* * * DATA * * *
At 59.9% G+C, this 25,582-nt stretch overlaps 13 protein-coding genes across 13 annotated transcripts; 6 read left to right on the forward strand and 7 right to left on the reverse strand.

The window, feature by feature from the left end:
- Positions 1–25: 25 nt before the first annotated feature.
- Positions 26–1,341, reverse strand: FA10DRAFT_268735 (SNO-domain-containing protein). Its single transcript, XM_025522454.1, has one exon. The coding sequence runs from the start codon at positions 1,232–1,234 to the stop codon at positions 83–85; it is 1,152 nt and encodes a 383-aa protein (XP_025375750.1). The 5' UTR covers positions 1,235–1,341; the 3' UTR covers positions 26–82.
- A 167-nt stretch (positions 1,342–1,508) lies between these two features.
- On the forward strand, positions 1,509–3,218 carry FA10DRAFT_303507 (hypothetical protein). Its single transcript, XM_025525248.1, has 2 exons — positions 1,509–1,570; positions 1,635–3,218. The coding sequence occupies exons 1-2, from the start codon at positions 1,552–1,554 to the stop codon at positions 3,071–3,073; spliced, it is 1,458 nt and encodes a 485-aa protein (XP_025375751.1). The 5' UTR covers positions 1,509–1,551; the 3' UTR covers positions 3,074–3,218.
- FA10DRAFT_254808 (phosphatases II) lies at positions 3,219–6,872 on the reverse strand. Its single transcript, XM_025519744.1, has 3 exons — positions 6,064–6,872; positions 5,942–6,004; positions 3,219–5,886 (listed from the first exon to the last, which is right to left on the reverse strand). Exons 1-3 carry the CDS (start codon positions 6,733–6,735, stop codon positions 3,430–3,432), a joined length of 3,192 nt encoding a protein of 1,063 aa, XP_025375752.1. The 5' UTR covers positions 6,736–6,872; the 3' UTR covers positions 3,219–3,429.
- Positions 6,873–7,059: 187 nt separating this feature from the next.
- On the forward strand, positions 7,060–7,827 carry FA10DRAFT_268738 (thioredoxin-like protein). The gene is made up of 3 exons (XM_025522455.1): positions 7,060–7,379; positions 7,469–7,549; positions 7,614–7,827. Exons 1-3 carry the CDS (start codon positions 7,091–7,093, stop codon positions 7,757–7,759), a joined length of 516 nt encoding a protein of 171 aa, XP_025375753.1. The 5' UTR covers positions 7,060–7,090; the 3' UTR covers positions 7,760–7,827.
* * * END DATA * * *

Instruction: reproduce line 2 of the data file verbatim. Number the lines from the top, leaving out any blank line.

The window, feature by feature from the left end: